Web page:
They also put available land to efficient use, which reduces urban sprawl, transport costs and emissions, and impacts on scarce agricultural land. More progress is needed to implement and enforce policies that enhance tenure security of the urban poor so that they are better able to share in benefits of development and economic growth.
The innovative local approaches described in this brief have not been replicated at the scale and speed necessary to make a significant impact. Despite the fact that these approaches have achieved strong positive outcomes, they tend to be rejected by many government officials. Improved service delivery depends on increasing the capacity of national governments and municipalities as well as on shifting the legal and regulatory environment.
The following recommendations are consistent with these principles. To achieve significant progress in improving tenure security and access to services for all urban citizens, it is important to develop positive relationships with a wide range of stakeholders in the private and civil society sectors. This will help to foster economic growth and land tenure and property rights resilience. As USAID increases its investment in urban projects, host-country mission officers and program staff should be mindful of the following points:.
Skip to content. A Rapidly Urbanizing Planet Urban areas are a vital component of social and economic progress. Land Tenure and Property Rights in Urban Environments The problems associated with urbanization are increasingly seen as failures in governance, including land administration and urban planning, rather than the size of the city per se. Successful Local Approaches to Strengthening Urban Land Tenure and Property Rights The rapid and often uncontrolled growth of urban areas in developing economies has focused attention on the need to improve legal access to land and services for the existing and future urban populations.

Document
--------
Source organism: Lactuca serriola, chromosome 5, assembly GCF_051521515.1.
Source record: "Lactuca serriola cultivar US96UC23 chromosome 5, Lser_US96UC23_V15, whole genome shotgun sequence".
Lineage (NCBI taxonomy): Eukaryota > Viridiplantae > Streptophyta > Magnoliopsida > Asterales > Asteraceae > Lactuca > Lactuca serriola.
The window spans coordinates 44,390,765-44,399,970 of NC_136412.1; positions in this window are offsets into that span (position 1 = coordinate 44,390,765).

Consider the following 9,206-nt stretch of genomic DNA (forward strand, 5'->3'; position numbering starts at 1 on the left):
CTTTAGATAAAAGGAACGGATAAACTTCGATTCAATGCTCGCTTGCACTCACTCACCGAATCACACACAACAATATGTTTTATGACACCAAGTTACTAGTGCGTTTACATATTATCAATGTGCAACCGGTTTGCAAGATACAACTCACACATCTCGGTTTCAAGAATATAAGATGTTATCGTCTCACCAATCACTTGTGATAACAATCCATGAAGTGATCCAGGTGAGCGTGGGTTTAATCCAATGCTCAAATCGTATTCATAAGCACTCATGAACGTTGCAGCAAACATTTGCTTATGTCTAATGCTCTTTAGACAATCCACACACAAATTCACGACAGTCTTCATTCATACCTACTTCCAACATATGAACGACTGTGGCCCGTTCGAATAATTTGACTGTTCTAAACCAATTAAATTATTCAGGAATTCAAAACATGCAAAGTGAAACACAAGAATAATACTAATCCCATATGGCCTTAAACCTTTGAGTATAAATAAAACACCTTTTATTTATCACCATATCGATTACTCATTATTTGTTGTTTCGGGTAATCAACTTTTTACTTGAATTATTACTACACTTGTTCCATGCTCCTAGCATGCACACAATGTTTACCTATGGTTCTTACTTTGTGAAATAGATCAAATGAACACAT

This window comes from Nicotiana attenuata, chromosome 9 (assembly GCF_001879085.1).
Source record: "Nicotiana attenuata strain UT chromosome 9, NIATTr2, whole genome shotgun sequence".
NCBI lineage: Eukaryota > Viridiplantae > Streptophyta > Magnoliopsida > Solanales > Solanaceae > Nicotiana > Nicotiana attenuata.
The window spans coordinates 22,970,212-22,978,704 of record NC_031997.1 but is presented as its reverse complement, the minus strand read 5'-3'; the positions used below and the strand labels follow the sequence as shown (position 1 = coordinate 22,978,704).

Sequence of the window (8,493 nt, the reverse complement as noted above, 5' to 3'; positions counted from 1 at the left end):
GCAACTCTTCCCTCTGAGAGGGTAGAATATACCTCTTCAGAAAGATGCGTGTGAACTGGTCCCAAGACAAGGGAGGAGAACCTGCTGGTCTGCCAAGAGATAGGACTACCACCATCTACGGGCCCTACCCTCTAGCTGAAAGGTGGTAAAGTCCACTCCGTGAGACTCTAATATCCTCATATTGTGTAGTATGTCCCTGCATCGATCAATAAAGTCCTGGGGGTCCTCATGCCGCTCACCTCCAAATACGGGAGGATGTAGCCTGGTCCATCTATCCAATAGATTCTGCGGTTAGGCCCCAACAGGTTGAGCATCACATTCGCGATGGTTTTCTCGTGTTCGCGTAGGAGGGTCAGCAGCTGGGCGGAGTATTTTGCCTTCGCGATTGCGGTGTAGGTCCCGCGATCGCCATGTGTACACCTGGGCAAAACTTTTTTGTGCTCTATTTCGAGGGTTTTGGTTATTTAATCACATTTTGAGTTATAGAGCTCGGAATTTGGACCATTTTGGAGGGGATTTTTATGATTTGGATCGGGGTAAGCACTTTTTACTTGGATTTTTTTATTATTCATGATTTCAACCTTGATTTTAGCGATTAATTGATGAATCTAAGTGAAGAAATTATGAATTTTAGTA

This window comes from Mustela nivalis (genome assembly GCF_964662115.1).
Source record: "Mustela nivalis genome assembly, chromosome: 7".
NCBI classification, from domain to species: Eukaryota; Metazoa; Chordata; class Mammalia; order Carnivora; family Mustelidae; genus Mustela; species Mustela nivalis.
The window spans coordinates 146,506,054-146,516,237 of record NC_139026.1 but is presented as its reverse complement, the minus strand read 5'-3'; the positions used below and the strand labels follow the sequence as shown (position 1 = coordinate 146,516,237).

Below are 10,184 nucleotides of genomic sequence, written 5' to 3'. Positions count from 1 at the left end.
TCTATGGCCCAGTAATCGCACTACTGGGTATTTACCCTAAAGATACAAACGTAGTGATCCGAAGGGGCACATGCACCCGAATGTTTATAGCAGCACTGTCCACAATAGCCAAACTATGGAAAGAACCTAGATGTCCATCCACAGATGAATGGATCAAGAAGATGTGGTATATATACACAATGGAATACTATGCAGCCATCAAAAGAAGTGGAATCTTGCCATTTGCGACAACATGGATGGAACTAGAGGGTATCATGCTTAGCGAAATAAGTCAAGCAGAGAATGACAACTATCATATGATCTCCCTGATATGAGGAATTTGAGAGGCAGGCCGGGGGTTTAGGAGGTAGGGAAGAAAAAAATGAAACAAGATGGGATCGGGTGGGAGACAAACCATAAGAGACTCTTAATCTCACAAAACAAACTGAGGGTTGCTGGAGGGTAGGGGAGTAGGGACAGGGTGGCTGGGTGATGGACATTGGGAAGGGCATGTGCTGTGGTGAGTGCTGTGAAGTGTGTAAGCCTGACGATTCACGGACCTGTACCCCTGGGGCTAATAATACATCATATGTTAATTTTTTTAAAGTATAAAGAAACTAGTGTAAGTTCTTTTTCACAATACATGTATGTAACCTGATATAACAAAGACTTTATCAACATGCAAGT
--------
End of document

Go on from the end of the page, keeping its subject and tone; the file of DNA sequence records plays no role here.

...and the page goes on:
All residents in the unobjectionable settlements have this basic form of tenure, which is sometimes accompanied by the provision of public services, such as access roads, electricity, water supply and sanitation. Physical upgrading of informal settlements Colombia, Indonesia, Pakistan : In select locations, informal urban settlements have been provided public open space, water, sanitation and power networks.
These services create a high level of perceived tenure security without a formal change of legal status and have encouraged local improvements and investment. Hekr tenure Egypt : Under Hekr tenure, a modest ground rent is charged to informal settlers on unclaimed government land. It does not grant title, and cannot be transferred, but ensures that if households have to be displaced, they will receive compensation for buildings erected on their plots.
Temporary Occupation License ToL Kenya : TOLs were introduced in Nairobi to stimulate investment in small businesses as well as promote the efficient use of idle public land in strategic locations. Licenses are allocated annually on a renewable basis for a land rental fee and entitle licensees to construct semi- permanent structures.